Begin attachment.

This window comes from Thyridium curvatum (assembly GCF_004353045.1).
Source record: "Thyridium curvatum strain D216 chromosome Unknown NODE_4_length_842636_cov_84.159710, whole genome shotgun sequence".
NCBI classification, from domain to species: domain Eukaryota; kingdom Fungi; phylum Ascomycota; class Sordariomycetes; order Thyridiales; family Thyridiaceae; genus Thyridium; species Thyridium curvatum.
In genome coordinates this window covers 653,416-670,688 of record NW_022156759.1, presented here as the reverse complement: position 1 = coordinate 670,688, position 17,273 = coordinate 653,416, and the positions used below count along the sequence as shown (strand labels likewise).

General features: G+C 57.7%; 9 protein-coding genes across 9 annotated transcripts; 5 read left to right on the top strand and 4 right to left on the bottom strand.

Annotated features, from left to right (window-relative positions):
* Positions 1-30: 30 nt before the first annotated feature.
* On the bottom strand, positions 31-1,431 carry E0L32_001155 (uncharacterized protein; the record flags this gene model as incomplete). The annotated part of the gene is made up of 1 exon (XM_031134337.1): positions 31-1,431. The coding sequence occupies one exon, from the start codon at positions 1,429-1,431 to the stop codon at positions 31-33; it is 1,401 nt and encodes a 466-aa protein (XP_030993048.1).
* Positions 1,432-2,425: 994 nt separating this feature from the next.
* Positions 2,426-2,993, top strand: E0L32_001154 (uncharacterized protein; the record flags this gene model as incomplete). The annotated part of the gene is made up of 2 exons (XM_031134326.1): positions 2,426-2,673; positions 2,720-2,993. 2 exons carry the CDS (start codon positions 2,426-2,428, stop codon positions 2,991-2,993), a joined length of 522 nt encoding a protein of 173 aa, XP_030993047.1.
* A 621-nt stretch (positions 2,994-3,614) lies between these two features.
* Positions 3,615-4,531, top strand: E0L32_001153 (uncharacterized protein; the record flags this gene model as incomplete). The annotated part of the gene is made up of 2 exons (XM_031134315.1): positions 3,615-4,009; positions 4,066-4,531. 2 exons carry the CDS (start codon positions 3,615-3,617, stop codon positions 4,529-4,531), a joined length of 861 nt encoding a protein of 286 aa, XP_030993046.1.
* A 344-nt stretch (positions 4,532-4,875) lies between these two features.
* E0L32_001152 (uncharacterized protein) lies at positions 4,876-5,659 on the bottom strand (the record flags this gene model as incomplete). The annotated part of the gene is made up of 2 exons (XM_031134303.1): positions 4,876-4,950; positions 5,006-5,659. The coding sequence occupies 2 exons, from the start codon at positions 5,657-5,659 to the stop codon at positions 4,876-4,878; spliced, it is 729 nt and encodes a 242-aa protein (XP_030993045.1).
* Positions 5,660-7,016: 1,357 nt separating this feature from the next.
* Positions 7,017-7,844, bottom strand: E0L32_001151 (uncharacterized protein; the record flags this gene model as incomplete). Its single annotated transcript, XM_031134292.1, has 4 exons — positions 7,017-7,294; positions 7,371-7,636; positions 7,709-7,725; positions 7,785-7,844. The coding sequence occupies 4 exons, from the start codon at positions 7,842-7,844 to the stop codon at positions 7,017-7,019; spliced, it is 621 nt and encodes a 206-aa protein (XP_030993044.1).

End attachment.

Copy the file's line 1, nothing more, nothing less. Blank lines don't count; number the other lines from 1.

This window comes from Thyridium curvatum (assembly GCF_004353045.1).